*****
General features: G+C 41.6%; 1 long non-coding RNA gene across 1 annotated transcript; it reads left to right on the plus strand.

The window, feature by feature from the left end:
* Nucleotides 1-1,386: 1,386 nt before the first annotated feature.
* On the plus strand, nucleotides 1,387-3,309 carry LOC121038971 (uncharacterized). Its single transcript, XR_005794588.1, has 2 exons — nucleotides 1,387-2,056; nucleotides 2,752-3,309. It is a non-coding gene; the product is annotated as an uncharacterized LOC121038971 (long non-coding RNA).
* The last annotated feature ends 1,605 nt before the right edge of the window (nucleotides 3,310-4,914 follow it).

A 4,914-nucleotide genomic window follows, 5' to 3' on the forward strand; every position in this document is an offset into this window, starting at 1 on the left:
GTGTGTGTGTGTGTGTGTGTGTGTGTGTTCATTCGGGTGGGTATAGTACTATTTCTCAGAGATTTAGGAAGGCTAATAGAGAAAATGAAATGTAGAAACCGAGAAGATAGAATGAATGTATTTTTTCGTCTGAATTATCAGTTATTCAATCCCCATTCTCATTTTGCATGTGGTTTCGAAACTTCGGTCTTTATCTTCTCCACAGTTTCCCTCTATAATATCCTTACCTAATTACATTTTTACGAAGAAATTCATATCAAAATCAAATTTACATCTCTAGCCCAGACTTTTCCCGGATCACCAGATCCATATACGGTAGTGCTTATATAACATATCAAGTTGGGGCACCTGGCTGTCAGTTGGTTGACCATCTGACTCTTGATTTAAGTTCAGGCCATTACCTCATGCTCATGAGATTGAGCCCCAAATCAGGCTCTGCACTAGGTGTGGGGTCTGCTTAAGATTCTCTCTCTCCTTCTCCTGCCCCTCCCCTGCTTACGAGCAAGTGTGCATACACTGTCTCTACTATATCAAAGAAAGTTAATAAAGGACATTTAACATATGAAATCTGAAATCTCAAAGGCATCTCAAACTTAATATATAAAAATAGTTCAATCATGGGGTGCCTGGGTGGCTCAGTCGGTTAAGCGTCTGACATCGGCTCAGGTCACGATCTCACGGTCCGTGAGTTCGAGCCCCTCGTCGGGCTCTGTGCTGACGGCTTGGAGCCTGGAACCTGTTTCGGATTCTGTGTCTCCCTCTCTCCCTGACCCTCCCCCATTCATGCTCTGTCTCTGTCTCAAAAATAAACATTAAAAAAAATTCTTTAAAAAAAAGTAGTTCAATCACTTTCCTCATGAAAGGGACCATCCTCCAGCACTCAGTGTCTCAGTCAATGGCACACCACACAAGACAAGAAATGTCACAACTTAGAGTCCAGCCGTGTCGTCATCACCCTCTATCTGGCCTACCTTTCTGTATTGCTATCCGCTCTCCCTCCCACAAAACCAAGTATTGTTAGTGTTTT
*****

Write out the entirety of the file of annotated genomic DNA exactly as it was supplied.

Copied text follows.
General features: G+C 41.6%; 1 long non-coding RNA gene across 1 annotated transcript; it reads left to right on the plus strand.

The window, feature by feature from the left end:
* Nucleotides 1-1,386: 1,386 nt before the first annotated feature.
* On the plus strand, nucleotides 1,387-3,309 carry LOC121038971 (uncharacterized). Its single transcript, XR_005794588.1, has 2 exons — nucleotides 1,387-2,056; nucleotides 2,752-3,309. It is a non-coding gene; the product is annotated as an uncharacterized LOC121038971 (long non-coding RNA).
* The last annotated feature ends 1,605 nt before the right edge of the window (nucleotides 3,310-4,914 follow it).

A 4,914-nucleotide genomic window follows, 5' to 3' on the forward strand; every position in this document is an offset into this window, starting at 1 on the left:
GTGTGTGTGTGTGTGTGTGTGTGTGTGTTCATTCGGGTGGGTATAGTACTATTTCTCAGAGATTTAGGAAGGCTAATAGAGAAAATGAAATGTAGAAACCGAGAAGATAGAATGAATGTATTTTTTCGTCTGAATTATCAGTTATTCAATCCCCATTCTCATTTTGCATGTGGTTTCGAAACTTCGGTCTTTATCTTCTCCACAGTTTCCCTCTATAATATCCTTACCTAATTACATTTTTACGAAGAAATTCATATCAAAATCAAATTTACATCTCTAGCCCAGACTTTTCCCGGATCACCAGATCCATATACGGTAGTGCTTATATAACATATCAAGTTGGGGCACCTGGCTGTCAGTTGGTTGACCATCTGACTCTTGATTTAAGTTCAGGCCATTACCTCATGCTCATGAGATTGAGCCCCAAATCAGGCTCTGCACTAGGTGTGGGGTCTGCTTAAGATTCTCTCTCTCCTTCTCCTGCCCCTCCCCTGCTTACGAGCAAGTGTGCATACACTGTCTCTACTATATCAAAGAAAGTTAATAAAGGACATTTAACATATGAAATCTGAAATCTCAAAGGCATCTCAAACTTAATATATAAAAATAGTTCAATCATGGGGTGCCTGGGTGGCTCAGTCGGTTAAGCGTCTGACATCGGCTCAGGTCACGATCTCACGGTCCGTGAGTTCGAGCCCCTCGTCGGGCTCTGTGCTGACGGCTTGGAGCCTGGAACCTGTTTCGGATTCTGTGTCTCCCTCTCTCCCTGACCCTCCCCCATTCATGCTCTGTCTCTGTCTCAAAAATAAACATTAAAAAAAATTCTTTAAAAAAAAGTAGTTCAATCACTTTCCTCATGAAAGGGACCATCCTCCAGCACTCAGTGTCTCAGTCAATGGCACACCACACAAGACAAGAAATGTCACAACTTAGAGTCCAGCCGTGTCGTCATCACCCTCTATCTGGCCTACCTTTCTGTATTGCTATCCGCTCTCCCTCCCACAAAACCAAGTATTGTTAGTGTTTT